Ukraine's Richest Man Ousts Separatists From Town After Government Fails

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How It Works
May 16 2014 3:22 PM

Enter the Oligarchs

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Rinat Akhmetov.

Photo by Sergei Supinsky/AFP/Getty Images

Ukraine’s military has been unable to oust pro-Russian separatists from the towns they have occupied in eastern Ukraine, but the country’s richest man seems to have been able to get the job done in at least one:

In Mariupol, the second-largest city in Ukraine's eastern Donetsk region, billionaire Rinat Akhmetov's Metinvest holding group agreed with steel plant directors, police and community leaders to help improve security and get insurgents to vacate the buildings they had seized.
Several dozen Metinvest workers in overalls and helmets Friday cleared out barricades of debris and tires outside the Mariupol government building. Trucks carried it away and by midday, the barricades were nearly gone.
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Pro-Russian forces have, for now, fled the buildings they were occupying in Mariupol, and Metinvest has organized citizen patrols of the city.

Until now, Akhmetov had remained publicly neutral on the conflict. The development is likely to lead to some new scrutiny on the role that the country’s powerful oligarchs are playing in the events in Ukraine. “Chocolate king” Petro Poroshenko, for instance, is one of the leading candidates for the May 25 presidential election. The country’s second-richest man, steel pipe magnate Victor Pinchuk, funded medical evacuations during the Maidan protests, seems likely to play an influential role in the new government.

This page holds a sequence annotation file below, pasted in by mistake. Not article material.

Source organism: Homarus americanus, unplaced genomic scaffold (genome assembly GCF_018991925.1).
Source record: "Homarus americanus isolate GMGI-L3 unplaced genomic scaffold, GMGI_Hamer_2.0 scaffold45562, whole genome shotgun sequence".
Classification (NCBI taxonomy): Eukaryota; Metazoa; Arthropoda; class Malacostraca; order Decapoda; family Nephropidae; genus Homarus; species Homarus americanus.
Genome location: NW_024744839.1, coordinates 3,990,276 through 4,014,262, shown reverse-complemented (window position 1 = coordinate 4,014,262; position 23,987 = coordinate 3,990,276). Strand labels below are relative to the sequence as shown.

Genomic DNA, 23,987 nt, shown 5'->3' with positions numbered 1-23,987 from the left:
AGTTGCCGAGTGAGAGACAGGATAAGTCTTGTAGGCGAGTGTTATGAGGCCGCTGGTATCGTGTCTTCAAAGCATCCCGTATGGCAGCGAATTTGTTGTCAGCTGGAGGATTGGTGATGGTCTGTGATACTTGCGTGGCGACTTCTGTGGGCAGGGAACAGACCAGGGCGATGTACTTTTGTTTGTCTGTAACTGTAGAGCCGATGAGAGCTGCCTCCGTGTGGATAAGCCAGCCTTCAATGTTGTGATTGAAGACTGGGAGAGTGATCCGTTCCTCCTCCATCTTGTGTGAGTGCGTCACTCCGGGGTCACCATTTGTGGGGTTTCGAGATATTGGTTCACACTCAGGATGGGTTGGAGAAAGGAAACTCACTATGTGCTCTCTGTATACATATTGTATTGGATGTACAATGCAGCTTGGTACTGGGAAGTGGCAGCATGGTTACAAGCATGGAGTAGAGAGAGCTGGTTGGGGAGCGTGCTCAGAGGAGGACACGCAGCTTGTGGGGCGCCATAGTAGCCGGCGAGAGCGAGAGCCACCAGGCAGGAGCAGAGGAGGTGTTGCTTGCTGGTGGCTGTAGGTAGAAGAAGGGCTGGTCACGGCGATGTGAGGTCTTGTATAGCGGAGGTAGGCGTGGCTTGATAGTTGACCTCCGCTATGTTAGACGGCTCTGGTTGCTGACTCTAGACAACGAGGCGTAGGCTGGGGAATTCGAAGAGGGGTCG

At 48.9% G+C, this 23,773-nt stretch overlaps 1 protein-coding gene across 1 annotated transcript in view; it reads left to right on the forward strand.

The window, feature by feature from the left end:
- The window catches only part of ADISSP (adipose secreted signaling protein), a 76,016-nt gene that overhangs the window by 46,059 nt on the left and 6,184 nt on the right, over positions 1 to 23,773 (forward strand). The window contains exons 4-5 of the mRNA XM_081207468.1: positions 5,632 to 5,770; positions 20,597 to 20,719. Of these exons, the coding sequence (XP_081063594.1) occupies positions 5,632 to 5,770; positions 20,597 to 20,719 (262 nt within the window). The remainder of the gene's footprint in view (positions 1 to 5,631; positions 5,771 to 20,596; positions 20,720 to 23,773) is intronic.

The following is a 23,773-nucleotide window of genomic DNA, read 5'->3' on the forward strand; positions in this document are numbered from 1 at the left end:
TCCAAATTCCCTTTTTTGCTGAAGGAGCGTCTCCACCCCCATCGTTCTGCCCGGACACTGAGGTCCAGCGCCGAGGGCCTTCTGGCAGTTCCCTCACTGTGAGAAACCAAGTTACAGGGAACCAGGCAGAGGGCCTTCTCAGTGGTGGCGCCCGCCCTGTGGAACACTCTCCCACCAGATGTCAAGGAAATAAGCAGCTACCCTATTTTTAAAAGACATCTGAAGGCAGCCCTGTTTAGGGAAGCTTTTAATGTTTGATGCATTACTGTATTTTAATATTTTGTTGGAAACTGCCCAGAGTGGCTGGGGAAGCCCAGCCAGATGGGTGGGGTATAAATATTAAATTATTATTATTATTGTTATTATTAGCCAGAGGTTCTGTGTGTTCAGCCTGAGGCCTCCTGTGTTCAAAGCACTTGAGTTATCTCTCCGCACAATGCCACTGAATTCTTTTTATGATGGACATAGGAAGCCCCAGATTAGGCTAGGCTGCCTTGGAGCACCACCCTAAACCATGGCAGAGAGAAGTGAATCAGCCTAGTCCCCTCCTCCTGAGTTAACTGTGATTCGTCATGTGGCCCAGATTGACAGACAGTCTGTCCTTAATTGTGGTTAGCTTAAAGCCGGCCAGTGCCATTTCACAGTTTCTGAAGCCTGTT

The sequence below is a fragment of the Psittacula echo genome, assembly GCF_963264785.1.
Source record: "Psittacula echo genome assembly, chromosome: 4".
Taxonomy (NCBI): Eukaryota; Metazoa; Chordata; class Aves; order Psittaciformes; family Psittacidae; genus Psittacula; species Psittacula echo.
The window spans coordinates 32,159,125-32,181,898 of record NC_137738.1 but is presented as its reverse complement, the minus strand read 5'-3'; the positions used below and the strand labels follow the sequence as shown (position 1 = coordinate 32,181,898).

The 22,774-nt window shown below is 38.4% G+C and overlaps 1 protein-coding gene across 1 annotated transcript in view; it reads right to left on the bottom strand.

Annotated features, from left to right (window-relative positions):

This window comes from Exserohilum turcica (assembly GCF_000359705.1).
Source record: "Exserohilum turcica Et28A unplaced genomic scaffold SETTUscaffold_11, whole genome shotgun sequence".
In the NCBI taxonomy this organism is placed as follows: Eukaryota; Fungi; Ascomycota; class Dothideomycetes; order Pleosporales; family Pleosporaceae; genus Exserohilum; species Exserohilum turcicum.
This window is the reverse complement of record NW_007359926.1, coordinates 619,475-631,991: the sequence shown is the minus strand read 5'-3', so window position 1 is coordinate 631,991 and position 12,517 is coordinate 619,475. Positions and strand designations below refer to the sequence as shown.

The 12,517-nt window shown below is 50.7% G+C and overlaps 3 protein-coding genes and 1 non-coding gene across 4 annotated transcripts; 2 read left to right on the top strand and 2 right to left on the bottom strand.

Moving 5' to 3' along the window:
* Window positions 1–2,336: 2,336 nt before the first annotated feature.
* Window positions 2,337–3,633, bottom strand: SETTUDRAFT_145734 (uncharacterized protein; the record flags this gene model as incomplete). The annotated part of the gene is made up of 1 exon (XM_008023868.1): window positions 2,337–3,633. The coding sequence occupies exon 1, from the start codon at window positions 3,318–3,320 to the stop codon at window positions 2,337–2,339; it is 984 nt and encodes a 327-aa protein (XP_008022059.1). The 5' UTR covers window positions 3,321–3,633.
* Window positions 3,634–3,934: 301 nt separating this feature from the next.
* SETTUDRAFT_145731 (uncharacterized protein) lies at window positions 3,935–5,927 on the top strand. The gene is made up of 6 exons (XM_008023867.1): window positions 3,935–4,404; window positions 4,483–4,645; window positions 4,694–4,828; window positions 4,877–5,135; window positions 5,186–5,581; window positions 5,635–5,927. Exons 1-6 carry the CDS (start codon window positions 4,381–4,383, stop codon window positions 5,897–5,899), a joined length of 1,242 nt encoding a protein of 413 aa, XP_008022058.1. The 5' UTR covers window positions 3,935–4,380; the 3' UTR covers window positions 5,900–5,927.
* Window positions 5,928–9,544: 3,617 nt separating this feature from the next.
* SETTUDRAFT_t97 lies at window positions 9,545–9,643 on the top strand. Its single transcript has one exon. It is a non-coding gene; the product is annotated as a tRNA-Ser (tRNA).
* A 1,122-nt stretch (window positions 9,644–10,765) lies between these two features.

Other billionaires have been appointed interim governors by the new government, including energy tycoon Igor Kolomoisky in Dnipropetrovsk and metals magnate Sergey Taruta in Donetsk.

The role of these tycoons provides plenty of fodder for the pro-Moscow media and could also make some of Ukraine’s foreign supporters nervous about the new regime, but at the moment, it doesn’t appear that the politicians in Kiev have the ability or the resources to keep the country in one piece on their own. 

Joshua Keating is a staff writer at Slate focusing on international affairs and writes the World blog. 

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